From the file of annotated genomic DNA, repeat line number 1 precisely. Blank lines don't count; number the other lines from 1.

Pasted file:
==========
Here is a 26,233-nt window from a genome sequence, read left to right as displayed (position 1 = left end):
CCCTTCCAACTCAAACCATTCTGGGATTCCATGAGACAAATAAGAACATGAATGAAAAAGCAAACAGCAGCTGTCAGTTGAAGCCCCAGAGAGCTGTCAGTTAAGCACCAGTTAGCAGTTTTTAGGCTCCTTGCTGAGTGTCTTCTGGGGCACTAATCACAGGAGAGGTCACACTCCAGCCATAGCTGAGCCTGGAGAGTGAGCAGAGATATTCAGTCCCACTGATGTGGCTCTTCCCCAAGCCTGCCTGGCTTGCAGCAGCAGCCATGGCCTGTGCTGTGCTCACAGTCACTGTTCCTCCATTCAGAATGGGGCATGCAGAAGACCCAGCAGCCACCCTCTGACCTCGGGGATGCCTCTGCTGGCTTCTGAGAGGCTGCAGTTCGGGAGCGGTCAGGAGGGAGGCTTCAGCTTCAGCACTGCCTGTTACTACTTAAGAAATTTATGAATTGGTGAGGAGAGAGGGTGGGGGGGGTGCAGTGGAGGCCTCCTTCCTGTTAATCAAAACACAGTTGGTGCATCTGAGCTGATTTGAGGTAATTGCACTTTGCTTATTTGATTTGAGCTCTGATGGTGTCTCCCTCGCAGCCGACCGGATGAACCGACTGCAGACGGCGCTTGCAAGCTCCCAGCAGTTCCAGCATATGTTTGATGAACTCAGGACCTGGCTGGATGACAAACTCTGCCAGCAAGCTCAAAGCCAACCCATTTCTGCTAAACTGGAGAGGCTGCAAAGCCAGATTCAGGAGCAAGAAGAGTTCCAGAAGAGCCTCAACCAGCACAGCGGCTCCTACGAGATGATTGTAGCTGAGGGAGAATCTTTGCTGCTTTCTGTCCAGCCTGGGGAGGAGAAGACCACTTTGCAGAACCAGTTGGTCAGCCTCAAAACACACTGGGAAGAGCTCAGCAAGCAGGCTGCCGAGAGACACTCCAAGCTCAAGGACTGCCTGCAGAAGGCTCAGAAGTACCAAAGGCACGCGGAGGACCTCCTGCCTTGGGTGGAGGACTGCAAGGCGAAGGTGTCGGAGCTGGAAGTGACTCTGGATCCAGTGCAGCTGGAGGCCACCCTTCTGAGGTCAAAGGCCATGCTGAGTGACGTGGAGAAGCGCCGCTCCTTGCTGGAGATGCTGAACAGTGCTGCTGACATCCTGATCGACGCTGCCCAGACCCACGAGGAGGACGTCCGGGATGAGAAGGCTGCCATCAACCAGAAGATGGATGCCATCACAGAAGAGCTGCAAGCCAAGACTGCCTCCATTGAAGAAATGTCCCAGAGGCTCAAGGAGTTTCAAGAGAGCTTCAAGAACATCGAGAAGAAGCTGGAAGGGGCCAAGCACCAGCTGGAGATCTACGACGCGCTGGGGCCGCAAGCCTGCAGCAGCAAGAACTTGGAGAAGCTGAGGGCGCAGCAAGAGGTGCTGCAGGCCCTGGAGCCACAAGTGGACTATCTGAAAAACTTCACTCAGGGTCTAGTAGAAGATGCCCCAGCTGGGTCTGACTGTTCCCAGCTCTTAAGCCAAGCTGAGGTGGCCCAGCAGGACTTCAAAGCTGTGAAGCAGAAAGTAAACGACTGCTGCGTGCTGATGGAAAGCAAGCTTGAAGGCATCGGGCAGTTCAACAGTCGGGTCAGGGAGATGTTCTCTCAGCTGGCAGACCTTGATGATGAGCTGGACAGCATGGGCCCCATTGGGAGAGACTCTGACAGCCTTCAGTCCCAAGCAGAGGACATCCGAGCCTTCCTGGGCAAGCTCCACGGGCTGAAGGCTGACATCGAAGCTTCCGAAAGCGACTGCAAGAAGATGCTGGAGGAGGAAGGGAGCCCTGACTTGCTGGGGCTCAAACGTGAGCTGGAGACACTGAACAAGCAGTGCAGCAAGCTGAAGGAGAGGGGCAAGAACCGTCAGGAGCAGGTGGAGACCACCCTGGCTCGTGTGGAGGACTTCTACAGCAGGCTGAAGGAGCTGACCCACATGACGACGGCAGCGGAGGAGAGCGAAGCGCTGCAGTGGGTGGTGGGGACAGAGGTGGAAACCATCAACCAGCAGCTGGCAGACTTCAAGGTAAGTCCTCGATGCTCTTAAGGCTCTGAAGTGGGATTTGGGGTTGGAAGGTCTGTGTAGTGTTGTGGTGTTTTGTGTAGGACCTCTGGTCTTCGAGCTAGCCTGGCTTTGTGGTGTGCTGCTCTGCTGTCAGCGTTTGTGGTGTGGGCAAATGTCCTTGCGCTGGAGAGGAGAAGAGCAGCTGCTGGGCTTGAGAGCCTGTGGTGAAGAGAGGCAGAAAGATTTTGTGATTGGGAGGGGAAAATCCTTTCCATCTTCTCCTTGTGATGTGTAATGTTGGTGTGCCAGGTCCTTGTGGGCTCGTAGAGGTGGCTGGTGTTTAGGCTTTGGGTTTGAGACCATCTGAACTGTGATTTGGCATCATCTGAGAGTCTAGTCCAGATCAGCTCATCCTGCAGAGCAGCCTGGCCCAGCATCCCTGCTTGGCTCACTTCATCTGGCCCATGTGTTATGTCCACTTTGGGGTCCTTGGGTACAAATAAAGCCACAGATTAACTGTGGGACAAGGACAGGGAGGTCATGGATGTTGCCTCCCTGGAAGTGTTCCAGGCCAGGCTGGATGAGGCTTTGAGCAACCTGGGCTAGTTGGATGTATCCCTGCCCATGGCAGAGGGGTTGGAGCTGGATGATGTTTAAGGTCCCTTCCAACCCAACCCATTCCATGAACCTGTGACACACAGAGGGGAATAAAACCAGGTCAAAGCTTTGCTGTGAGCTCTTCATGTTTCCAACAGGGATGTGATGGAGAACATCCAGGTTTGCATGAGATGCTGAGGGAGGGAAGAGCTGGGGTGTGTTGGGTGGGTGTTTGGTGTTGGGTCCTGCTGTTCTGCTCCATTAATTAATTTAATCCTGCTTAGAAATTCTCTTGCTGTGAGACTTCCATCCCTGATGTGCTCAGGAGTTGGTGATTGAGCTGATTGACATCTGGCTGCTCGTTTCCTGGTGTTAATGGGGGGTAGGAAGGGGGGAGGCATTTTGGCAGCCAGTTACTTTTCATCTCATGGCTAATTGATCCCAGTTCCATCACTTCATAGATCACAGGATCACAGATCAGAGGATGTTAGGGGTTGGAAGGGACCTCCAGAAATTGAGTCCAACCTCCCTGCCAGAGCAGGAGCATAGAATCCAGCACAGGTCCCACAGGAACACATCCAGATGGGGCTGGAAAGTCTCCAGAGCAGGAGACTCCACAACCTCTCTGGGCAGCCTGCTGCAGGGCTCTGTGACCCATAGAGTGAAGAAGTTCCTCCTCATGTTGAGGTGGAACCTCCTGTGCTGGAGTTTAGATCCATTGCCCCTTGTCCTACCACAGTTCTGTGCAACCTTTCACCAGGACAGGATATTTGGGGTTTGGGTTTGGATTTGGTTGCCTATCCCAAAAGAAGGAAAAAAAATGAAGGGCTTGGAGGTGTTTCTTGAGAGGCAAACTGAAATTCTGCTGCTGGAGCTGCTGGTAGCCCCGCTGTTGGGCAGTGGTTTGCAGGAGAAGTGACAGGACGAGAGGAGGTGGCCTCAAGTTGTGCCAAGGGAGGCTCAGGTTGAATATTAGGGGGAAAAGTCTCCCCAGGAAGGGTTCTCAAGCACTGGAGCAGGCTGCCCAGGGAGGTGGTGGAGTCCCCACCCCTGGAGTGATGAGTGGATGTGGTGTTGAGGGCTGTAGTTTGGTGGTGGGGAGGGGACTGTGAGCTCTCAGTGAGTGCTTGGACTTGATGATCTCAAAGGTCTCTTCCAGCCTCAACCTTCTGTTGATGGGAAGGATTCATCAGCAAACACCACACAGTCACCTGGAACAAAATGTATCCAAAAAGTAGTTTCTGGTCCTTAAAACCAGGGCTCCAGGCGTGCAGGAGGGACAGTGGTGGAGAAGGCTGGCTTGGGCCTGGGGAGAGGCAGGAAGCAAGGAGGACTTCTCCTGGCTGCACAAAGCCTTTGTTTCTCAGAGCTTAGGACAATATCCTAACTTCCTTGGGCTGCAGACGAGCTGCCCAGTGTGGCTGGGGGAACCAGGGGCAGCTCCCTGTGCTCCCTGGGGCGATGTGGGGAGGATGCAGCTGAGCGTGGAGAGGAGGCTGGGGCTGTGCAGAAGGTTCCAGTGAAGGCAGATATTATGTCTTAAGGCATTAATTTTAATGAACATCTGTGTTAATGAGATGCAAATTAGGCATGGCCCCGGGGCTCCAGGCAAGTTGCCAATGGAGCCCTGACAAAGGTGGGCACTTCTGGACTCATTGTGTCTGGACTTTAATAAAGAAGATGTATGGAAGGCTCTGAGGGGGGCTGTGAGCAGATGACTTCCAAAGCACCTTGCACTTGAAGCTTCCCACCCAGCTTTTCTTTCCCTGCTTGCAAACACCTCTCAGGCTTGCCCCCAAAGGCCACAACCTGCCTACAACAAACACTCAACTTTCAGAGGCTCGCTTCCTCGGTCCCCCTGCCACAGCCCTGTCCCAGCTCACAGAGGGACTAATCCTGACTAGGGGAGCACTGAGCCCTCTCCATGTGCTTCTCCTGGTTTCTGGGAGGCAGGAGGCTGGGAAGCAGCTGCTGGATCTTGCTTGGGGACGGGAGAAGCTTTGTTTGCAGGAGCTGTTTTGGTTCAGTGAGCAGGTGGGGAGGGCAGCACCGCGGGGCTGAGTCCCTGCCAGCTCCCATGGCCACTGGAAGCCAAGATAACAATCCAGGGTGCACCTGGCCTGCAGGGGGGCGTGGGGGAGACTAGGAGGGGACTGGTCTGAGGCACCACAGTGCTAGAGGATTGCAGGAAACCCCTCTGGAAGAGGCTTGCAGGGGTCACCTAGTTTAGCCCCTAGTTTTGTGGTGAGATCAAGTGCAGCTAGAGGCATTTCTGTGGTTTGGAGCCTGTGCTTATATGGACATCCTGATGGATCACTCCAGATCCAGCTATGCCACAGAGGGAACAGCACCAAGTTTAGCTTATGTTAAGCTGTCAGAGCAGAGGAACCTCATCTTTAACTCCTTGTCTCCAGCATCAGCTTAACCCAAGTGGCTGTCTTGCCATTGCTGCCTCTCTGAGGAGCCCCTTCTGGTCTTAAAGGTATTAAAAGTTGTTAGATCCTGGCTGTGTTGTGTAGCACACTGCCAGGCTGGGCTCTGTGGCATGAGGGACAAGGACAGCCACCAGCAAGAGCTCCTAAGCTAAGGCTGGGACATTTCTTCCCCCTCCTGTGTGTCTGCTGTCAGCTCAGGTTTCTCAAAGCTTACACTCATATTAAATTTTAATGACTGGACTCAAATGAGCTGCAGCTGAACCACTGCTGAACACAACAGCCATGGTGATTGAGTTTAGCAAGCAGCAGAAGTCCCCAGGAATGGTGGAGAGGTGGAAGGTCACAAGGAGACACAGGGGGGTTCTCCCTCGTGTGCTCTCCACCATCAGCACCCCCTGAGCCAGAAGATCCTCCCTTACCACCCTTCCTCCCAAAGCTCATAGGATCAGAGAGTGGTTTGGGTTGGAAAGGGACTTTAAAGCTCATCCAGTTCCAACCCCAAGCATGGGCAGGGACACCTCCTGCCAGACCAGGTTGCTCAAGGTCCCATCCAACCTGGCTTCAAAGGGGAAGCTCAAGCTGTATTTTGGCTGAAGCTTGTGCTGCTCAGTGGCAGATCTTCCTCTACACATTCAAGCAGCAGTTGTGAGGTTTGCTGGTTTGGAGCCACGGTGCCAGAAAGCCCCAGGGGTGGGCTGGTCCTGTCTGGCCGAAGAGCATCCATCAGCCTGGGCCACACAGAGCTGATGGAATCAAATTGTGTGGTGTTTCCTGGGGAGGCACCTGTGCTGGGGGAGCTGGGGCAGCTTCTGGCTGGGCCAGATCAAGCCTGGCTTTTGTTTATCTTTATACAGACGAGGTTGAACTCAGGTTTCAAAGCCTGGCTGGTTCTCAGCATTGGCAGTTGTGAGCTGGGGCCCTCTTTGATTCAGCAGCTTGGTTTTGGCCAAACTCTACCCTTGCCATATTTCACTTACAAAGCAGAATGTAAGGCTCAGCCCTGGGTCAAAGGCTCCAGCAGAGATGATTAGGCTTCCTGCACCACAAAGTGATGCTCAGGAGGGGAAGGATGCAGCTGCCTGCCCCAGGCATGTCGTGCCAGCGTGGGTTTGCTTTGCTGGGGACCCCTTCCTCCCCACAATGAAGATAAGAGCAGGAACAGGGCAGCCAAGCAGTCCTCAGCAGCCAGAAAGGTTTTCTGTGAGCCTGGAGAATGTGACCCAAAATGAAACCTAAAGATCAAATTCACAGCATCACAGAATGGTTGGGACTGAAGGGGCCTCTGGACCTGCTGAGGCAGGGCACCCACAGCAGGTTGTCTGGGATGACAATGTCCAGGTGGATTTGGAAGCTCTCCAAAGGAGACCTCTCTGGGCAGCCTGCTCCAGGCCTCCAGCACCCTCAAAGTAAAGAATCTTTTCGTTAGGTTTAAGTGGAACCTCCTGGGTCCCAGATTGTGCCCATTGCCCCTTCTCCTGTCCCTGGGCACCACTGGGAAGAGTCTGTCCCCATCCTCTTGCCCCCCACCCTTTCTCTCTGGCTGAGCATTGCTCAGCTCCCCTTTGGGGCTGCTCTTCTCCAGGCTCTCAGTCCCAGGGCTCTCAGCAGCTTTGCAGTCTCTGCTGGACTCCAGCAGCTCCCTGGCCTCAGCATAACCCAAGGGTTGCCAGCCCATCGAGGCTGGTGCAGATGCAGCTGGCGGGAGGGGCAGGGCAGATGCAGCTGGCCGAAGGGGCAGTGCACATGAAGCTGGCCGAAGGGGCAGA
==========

Here is a 26,233-nt window from a genome sequence, read left to right as displayed (position 1 = left end):